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Wednesday, 26 August 2015

Iowa

The first known European explorers to document Iowa were Jacques Marquette and Louis Jolliet who traveled the Mississippi River in 1673 documenting several Native American villages on the Iowa side. The area was claimed for France and remained a French territory until 1763.

Its name comes from the Ioway people, one of the Native American tribes that lived in Iowa.

After the 1803 Louisiana Purchase, Iowa was placed under United States control, but it was not until the construction of Fort Madison in 1808 that the U.S. established tenuous military control over the region.

On July 4, 1838, the U.S. Congress established the Territory of Iowa. President Martin Van Buren appointed Robert Lucas governor of the territory, which at the time had 22 counties and a population of 23,242.

On December 28, 1846, Iowa became the 29th state in the Union when President James K. Polk signed Iowa's admission bill into law. Its first settlers were mostly farmers.


The first Iowa State Fair was held in the more developed eastern part of the state at Fairfield between October 25–27, 1854, at a cost of around $323. The principal attraction was an equestrian exhibit by ten young ladies. In 1886 it found a permanent home in Des Moines.


Iowa had a population of just 600,000 when the Civil War started. 76,534 Iowan men fought for the Union; no other state had a higher percentage of its male population serve.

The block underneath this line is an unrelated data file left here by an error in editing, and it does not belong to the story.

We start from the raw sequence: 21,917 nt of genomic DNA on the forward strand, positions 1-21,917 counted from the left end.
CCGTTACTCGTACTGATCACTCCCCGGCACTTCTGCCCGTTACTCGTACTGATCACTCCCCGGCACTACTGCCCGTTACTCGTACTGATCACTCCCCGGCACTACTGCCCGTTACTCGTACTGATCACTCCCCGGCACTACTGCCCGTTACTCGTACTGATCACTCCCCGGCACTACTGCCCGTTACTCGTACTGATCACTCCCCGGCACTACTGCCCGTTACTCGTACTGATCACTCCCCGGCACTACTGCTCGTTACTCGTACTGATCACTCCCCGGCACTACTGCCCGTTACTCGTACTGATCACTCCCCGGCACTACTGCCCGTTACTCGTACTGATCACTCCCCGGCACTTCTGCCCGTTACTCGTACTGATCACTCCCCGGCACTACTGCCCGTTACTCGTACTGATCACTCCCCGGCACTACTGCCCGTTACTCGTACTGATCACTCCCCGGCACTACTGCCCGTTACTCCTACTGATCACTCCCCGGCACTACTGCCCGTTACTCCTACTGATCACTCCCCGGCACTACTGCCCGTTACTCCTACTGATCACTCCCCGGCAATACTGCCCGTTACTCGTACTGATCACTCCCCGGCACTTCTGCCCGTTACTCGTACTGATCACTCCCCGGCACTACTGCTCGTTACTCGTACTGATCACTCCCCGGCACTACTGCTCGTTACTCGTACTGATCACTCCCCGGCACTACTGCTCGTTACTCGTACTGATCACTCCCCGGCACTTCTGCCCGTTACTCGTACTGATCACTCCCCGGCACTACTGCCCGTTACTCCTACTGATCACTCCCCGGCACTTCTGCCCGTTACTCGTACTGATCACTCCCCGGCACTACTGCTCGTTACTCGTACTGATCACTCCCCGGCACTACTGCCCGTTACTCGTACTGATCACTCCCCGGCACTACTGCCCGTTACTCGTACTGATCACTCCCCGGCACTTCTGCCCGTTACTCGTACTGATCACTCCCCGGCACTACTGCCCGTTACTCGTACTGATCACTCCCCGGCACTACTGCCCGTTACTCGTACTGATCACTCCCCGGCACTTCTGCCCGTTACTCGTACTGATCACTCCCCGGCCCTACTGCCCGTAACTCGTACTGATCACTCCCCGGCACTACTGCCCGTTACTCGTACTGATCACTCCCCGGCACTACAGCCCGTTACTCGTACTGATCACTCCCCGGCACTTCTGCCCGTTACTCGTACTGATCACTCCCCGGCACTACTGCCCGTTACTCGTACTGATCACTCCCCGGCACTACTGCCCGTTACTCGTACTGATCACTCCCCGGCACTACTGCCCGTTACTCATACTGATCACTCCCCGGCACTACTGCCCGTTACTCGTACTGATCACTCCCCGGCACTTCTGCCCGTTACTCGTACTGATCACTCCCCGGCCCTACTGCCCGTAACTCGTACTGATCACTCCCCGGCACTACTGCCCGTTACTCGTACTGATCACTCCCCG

The State Fair has been held every year since except for the year 1898 due to the Spanish–American War and the World's Fair being held in nearby Omaha, Nebraska. The fair was also a World War II wartime casualty from 1942–1945.

Herbert Hoover was the first US president born west of the Mississippi. He was born  in 1874 in West Branch, Iowa.

Some towns in Iowa sold their jails on the eve of Prohibition, as they were so certain crime was caused by alcohol.

In 1934, Oskaloosa, Iowa, became the first municipality in the United States to fingerprint all of its citizens.

On February 3, 1959  a small plane crashed in a cornfield 8 miles north of Clear Lake, Iowa, killing Buddy Holly, Ritchie Valens, and J.P. "The Big Bopper" Richardson with it. The phrase "The Day the Music Died" was first coined to describe the incident by Don McLean in his 1971 hit "American Pie."

The memorial marking the crash site, 2003

Iowa is bordered by the Mississippi River on the east and the Missouri River and the Big Sioux River on the west; it is the only U.S. state whose eastern and western borders are formed entirely by rivers.

In Iowa, pigs outnumber people seven to one.

It is illegal to accept a gratuity or tip in Iowa.

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